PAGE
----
Unless you provide link who has suggested it and why, there's a huge field for guessing and speculation. I do not know the right answer to your question, and I believe that it may simply be historical.
Consider the following:
- The statement you cited is actually true; larger RAM set (and registers are organized as SRAM) required larger decoding circuits, thus more registers leads to more delays, and thus designers of RISC CPU should be lowering clock speed for reliable CPU operation;
- Look at this article, page 8. RISC having 32 registers against CISC's 16 registers was anyway the great breakthrough in computing. It may be that number of registers suffered the same myth of Bill Gates's 640KB RAM statement, and 32 registers was (and maybe still?) considered as enough;
- Discussion about having a lot of registers on the core is similar having a lot of cache. Significant research was made on cache sizes, and (to my knowledge) it was proven that larger cache sizes may hit performance negatively. So the same with registers; for general purpose math and data management software application 32 registers (32 integer plus 32 floating point) may be enough (my personal opinion);
- It would be logical to focus on increasing speed of main RAM access rather than increasing register set. You can increase number of registers to 1024, with significant increase in silicon cost, but you can easily increase external RAM from 256MB to 16GB with a fraction of that cost.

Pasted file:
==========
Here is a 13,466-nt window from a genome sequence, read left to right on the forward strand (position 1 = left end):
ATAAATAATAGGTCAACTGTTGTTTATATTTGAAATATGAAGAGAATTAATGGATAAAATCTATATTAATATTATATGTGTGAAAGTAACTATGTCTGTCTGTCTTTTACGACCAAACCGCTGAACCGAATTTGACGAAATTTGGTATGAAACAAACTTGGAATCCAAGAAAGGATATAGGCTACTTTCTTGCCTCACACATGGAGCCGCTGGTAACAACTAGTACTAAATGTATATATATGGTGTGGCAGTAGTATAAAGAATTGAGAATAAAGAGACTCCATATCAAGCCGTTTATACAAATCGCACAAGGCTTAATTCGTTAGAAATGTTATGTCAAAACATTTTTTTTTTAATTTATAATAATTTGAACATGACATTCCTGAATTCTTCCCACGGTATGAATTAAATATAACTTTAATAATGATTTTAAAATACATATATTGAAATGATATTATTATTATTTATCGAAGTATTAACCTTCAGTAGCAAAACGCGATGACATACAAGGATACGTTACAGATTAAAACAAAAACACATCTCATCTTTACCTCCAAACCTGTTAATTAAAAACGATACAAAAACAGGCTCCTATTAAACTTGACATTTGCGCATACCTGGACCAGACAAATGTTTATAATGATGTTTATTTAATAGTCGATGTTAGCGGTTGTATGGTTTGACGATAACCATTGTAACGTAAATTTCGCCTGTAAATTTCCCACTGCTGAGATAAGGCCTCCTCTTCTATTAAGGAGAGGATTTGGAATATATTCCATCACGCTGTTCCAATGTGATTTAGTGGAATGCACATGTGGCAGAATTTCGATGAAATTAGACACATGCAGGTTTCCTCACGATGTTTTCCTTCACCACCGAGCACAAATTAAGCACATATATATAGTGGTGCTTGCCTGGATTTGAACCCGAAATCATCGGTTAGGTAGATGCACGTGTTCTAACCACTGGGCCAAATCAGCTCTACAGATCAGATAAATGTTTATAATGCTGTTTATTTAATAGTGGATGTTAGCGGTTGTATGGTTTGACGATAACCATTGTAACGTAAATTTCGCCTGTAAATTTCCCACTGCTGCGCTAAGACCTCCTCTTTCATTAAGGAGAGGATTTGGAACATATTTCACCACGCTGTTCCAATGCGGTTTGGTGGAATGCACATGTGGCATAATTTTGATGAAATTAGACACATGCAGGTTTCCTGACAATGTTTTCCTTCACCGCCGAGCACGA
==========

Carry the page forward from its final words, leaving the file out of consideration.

As a conclusion, the architecture of the CPU depends on the purpose it is designed for, the tasks it is going to perform and type of operations it is going to make; size of immediate RAM required (registers), size of all RAM required, etc. And of course the cost of CPU and its supporting logic.
but never mentions the fact that 32 registers is not enough
Enough or not enough register space is a subjective matter; some people consider 12 * 16-bit registers as enough when application can access 64KB of RAM. A lot of people code in high level language these days, thus do not care about register set at all, conversion into executable is handled by the compiler.
CPUs actually have at least 80 and sometimes more than 100 physical registers
Naming new registers within assembly language (in other words - giving code running direct access to those registers) requires standardization. Might be someone will dare upgrading 32 directly accessible register set into 64, 128 or 256 registers, and then try to promote new standard into the masses. Probably it is not economically viable at this time.
So why doesn't the reason for sticking to 32 architecture registers
Maybe for compatibility reasons? Imagine you release CPU supporting 512 directly addressable registers, and developers will start programming for it (using assembly or through compiler). Resulting low level code will not be easily portable to systems with 32 register set.
entails spending a lot of resources on register renaming
Renaming is not just about using extra registers available; this technique is more about parallelism and performance gained with it - including currently available code oriented (and already assembled) for 32 register set.